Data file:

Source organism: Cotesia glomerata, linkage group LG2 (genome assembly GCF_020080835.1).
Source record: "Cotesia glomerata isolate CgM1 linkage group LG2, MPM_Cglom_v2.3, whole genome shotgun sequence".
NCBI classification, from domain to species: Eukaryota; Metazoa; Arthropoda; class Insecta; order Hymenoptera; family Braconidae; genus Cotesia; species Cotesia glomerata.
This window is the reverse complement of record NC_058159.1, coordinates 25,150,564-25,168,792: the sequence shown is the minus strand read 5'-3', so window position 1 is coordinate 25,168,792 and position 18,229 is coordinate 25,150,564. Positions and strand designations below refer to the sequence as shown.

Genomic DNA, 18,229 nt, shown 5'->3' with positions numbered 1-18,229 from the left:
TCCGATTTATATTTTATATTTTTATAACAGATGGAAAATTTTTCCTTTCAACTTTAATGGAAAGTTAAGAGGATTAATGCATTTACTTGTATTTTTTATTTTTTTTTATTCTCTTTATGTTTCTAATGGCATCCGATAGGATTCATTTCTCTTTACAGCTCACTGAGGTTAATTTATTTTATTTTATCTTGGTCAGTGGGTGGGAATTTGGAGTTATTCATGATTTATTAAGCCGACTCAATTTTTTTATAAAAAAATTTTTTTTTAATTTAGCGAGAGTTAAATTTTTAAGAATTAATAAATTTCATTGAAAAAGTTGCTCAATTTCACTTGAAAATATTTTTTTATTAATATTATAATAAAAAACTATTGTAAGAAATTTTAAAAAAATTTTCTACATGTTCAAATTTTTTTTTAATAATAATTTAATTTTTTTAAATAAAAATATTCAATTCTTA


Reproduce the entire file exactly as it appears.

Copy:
Source organism: Cotesia glomerata, linkage group LG2 (genome assembly GCF_020080835.1).
Source record: "Cotesia glomerata isolate CgM1 linkage group LG2, MPM_Cglom_v2.3, whole genome shotgun sequence".
NCBI classification, from domain to species: Eukaryota; Metazoa; Arthropoda; class Insecta; order Hymenoptera; family Braconidae; genus Cotesia; species Cotesia glomerata.
This window is the reverse complement of record NC_058159.1, coordinates 25,150,564-25,168,792: the sequence shown is the minus strand read 5'-3', so window position 1 is coordinate 25,168,792 and position 18,229 is coordinate 25,150,564. Positions and strand designations below refer to the sequence as shown.

Genomic DNA, 18,229 nt, shown 5'->3' with positions numbered 1-18,229 from the left:
TCCGATTTATATTTTATATTTTTATAACAGATGGAAAATTTTTCCTTTCAACTTTAATGGAAAGTTAAGAGGATTAATGCATTTACTTGTATTTTTTATTTTTTTTTATTCTCTTTATGTTTCTAATGGCATCCGATAGGATTCATTTCTCTTTACAGCTCACTGAGGTTAATTTATTTTATTTTATCTTGGTCAGTGGGTGGGAATTTGGAGTTATTCATGATTTATTAAGCCGACTCAATTTTTTTATAAAAAAATTTTTTTTTAATTTAGCGAGAGTTAAATTTTTAAGAATTAATAAATTTCATTGAAAAAGTTGCTCAATTTCACTTGAAAATATTTTTTTATTAATATTATAATAAAAAACTATTGTAAGAAATTTTAAAAAAATTTTCTACATGTTCAAATTTTTTTTTAATAATAATTTAATTTTTTTAAATAAAAATATTCAATTCTTA